Even the tone-arm has been pimped up, now being constructed of magnesium alloy (aluminium on the G series), which again helps to improve the audio output even further by self-damping — again producing a clearer sound. The only original feature is the dust-lid. Well, they had to keep something from the original, for nostalgia's sake.
Now for the bad news (other than the price) — it’s even heavier! And not just a bit heavier — over 5kg extra! The limited-edition turntable that DJ Mag Tech has been testing out arrives in a custom silver flight-case with stunning polished aluminium top-plate, as opposed to the original soft ash silver finish we’re all used to. We are also treated to sharp blue strobelights instead of red, which is clearer and more aesthetically pleasing.
The speed range has also increased, with a 78rpm (revolutions-per-minute) option for any 78 owners out there (you select it by depressing both the 33⅓and45 buttons together). The sound performance is beautifully polished, especially at the bottom end with warmer basslines and richer, earthier subs coming through. They’re calling it the 'Ultimate Direct-Drive Unit', and we can’t disagree.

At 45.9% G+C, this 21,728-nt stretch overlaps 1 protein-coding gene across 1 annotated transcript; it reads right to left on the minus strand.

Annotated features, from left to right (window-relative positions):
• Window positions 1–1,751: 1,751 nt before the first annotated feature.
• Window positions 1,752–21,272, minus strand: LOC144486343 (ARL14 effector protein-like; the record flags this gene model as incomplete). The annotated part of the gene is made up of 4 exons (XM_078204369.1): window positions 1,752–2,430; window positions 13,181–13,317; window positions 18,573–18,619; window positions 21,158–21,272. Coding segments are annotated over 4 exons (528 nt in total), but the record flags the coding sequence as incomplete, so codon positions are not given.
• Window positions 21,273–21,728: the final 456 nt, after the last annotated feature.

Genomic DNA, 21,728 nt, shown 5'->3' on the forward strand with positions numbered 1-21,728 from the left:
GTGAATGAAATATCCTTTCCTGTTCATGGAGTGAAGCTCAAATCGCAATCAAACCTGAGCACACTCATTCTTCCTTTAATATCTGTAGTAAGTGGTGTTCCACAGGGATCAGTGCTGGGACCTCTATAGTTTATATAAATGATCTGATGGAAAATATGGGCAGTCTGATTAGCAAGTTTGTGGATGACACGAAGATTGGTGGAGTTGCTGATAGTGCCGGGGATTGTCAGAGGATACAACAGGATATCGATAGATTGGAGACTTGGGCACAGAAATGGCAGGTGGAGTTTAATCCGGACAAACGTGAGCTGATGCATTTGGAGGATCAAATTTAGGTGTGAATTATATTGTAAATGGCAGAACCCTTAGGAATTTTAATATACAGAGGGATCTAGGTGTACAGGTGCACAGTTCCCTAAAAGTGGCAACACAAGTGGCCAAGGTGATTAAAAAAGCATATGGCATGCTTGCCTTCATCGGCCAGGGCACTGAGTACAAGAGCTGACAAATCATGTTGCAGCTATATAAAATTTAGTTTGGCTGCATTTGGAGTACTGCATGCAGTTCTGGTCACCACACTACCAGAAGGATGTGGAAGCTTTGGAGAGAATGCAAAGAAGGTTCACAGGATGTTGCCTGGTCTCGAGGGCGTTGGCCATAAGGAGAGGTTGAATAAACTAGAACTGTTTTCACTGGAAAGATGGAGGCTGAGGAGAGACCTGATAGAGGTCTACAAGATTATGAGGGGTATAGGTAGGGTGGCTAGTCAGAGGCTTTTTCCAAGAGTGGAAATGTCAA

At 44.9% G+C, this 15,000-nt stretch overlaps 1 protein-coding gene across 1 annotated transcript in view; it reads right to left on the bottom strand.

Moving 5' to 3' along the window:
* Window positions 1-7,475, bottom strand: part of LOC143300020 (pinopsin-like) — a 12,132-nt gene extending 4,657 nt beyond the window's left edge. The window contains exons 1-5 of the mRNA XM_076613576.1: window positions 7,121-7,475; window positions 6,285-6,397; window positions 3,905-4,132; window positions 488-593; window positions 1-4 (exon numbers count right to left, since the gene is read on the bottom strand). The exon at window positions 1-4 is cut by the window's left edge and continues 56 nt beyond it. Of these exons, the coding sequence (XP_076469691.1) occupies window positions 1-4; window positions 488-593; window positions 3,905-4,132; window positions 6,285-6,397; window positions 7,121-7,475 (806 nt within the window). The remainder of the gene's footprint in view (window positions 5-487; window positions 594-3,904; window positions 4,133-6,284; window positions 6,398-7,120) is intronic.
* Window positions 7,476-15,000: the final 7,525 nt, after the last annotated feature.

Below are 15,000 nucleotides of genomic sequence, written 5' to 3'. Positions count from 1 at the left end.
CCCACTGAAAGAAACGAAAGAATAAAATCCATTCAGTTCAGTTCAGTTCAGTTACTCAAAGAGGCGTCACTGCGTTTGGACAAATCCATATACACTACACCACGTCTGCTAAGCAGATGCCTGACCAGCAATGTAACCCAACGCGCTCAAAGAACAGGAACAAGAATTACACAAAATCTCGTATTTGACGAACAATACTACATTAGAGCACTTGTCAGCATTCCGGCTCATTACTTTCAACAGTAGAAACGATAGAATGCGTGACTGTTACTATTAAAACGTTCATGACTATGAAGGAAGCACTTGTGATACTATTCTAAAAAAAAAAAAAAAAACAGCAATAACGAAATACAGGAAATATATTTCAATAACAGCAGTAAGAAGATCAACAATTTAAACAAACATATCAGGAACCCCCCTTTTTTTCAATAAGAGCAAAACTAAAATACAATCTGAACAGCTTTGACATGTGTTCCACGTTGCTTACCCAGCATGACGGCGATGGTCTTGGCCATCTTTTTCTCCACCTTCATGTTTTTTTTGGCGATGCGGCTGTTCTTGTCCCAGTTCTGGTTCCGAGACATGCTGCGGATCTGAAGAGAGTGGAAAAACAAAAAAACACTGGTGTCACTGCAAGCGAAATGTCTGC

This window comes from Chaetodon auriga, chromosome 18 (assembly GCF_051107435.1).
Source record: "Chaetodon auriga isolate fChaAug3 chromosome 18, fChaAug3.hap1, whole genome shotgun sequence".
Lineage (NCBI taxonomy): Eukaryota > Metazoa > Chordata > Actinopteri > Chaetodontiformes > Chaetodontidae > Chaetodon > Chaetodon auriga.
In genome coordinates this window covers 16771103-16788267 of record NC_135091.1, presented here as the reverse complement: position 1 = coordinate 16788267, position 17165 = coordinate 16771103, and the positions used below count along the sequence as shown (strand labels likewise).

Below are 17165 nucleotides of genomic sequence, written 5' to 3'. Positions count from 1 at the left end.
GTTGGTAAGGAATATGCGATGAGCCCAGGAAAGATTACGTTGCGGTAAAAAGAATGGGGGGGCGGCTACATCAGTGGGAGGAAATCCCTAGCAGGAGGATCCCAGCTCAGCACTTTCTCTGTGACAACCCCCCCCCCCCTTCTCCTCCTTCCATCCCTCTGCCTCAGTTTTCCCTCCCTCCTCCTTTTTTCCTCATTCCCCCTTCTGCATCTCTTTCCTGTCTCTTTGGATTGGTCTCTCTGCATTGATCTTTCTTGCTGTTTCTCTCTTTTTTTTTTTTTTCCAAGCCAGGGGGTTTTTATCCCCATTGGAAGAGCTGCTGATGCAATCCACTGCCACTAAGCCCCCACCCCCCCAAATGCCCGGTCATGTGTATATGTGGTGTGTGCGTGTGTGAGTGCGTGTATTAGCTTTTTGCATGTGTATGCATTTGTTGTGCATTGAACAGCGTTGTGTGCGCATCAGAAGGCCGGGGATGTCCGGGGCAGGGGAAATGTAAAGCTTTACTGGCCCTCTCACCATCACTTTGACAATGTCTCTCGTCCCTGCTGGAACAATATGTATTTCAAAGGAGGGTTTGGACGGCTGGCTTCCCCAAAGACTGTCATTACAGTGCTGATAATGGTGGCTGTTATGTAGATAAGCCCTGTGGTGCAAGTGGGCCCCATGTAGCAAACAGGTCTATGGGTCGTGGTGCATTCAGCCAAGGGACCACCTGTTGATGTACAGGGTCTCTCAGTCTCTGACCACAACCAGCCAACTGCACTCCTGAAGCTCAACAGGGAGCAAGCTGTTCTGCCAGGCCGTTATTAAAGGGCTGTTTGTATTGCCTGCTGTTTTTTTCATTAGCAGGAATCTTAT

From a DJ’s perspective, the new platter is noticeably heavier under your fingers and the pitch-control is even more responsive — almost too sensitive compared to the originals. It’s amusing that they are distancing themselves from the DJ market (again), yet retain the pitch-control slider, even adding to this quintessential DJ tool with a 2x button — giving DJs twice the pitch range.
It’s also worth noting that they’ve stuck to the classic S-type tone-arm with no straight arm version offered on either deck (scratch DJs prefer a straight tone-arm, as it holds the record better under heavy pressure/movement. Almost every other turntable producer offers a straight tone-arm variant).